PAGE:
This article gives information on how constituents can get involved in the planning process at various stages, including how to object to planning applications.
This information should not be relied upon as legal or professional advice. Read the disclaimer.
The use and development of all land and buildings in England are governed by the planning system. Most planning matters are the responsibility of local planning authorities (LPAs). Usually that function is taken on by the district council.
Where is planning policy set out?
The planning system in England is “plan-led”. This means what can be built and where is set out in plans:
- Local plans are prepared by LPAs. They set out their vision and framework for the future development of and land use in their area. A local plan identifies what development is needed, where it should go, and what land is protected.
- Neighbourhood plans are prepared by parish or town councils or local groups (called neighbourhood forums). A neighbourhood plan allows a local community to shape what new buildings in its area should look like and what infrastructure should be provided.
The government’s planning policies are set out in the National Planning Policy Framework (NPPF) and accompanying Planning Practice Guidance. Local and neighbourhood plans should be prepared in line with the NPPF.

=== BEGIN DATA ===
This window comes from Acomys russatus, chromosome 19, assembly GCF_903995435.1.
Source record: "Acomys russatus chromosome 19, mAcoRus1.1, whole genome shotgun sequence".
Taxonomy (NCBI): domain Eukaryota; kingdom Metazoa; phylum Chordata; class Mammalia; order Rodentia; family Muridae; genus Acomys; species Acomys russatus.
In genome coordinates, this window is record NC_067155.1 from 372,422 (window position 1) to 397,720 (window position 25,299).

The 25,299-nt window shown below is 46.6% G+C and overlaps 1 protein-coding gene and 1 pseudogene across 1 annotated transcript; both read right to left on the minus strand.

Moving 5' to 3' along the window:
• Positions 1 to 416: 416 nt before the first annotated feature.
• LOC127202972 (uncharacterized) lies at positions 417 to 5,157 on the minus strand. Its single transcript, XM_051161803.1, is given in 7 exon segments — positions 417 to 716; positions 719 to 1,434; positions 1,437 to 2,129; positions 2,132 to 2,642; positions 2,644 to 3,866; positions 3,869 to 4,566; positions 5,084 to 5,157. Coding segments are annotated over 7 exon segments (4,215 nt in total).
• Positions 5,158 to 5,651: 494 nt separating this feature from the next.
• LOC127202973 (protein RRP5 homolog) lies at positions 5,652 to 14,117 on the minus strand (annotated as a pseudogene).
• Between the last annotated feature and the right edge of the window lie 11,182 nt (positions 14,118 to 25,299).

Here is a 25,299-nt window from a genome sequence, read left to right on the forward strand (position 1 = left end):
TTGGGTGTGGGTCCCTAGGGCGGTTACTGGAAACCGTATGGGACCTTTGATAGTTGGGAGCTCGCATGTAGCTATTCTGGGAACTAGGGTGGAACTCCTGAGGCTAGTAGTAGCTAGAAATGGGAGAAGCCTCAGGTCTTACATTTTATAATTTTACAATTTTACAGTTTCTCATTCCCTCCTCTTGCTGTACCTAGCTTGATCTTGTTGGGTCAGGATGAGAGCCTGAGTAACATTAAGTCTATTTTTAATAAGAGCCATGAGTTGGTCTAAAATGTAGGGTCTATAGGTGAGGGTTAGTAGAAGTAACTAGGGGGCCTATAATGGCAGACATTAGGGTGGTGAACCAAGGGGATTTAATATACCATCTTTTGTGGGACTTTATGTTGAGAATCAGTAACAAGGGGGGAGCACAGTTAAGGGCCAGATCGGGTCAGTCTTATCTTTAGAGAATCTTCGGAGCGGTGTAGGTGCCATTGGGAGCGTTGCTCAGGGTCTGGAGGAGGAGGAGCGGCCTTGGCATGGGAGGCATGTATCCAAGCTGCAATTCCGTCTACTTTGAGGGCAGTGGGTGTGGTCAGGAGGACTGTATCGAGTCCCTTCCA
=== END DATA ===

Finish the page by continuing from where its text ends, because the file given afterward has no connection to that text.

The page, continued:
How are planning applications decided?
Most types of “development” require planning permission from the LPA to go ahead, although some forms of “permitted development” (for example, certain home improvement projects) are exempt from that requirement.
An LPA will decide a planning application in line with relevant policies in its local plan (and the neighbourhood plan, if there is one) unless “material considerations” indicate otherwise. There is no set list of material considerations, although one important material consideration is the government’s NPPF.
Whether a particular consideration is material to a planning application will depend on the circumstances of the case. It is for the LPA to decide in the first instance and the courts in case of a dispute. The courts have generally ruled that purely private interests (such as neighbouring property values) are not material considerations.
What is the role of views of local residents?
Before making a planning decision, an LPA is required to hold a public consultation to allow local residents to express their views on the proposed development. By law, an LPA is required to take representations it receives into account when making its decision.